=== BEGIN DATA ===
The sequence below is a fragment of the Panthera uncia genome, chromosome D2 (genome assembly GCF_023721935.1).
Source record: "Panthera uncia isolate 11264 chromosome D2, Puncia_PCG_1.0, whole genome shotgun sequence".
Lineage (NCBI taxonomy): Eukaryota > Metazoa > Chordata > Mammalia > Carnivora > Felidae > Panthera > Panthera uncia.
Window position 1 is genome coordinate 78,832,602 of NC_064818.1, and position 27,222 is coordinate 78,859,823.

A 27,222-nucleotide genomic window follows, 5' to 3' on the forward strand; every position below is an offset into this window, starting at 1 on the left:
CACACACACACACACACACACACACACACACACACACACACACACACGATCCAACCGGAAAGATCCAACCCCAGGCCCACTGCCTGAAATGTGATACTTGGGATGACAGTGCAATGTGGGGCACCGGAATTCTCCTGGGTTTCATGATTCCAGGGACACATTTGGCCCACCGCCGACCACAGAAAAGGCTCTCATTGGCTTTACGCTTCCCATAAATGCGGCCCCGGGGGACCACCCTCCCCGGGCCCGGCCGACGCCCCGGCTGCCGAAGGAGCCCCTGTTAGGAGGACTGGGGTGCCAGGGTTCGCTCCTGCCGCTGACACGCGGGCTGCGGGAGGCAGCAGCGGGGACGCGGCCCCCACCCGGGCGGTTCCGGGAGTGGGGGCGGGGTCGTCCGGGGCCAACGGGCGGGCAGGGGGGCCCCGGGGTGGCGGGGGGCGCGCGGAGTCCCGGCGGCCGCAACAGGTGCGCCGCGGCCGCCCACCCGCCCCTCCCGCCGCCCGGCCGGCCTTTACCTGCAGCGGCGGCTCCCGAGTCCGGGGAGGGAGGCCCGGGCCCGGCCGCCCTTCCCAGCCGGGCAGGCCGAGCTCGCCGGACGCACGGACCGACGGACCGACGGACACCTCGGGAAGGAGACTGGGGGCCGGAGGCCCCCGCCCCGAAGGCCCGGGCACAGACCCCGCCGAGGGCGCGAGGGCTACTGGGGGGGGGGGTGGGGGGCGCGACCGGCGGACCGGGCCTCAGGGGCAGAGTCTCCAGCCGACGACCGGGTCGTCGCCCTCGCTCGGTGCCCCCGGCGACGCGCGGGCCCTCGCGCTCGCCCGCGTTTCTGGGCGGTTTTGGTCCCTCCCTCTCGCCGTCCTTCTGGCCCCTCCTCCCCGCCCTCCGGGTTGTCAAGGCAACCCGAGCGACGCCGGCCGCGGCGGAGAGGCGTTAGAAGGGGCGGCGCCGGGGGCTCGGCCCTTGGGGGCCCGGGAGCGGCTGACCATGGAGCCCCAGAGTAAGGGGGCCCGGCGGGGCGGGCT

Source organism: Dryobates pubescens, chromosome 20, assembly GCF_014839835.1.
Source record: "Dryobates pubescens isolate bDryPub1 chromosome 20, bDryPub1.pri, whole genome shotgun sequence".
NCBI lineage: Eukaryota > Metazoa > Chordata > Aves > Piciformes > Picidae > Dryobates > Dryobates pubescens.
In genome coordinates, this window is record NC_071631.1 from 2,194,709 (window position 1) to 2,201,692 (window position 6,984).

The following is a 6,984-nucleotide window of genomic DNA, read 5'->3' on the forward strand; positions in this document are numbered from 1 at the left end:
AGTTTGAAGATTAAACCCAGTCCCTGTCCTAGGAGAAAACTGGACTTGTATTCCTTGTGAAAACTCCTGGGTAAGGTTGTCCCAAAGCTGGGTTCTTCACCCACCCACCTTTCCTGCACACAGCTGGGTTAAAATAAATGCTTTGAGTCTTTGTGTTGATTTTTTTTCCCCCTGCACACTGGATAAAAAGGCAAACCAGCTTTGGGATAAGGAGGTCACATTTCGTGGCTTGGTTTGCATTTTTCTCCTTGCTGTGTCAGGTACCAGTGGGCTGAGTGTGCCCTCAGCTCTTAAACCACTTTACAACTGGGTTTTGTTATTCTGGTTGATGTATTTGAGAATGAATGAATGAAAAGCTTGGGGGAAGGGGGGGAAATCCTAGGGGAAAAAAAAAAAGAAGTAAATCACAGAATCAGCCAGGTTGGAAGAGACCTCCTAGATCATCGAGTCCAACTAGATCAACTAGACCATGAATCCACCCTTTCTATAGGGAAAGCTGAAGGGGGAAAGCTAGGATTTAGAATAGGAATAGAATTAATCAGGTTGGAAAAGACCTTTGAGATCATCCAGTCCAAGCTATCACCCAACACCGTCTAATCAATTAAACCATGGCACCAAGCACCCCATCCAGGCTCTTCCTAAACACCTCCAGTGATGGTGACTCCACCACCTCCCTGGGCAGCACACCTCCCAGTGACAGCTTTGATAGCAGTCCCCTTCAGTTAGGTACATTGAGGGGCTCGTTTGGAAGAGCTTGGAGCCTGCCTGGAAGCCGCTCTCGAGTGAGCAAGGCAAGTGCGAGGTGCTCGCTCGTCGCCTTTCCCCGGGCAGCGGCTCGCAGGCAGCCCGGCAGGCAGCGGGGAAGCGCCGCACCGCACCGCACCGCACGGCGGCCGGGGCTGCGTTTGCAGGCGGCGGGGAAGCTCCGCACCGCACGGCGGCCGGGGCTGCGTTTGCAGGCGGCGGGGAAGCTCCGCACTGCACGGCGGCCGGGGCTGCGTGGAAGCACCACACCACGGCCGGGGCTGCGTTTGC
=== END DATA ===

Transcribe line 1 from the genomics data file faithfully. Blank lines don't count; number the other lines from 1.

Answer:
The sequence below is a fragment of the Panthera uncia genome, chromosome D2 (genome assembly GCF_023721935.1).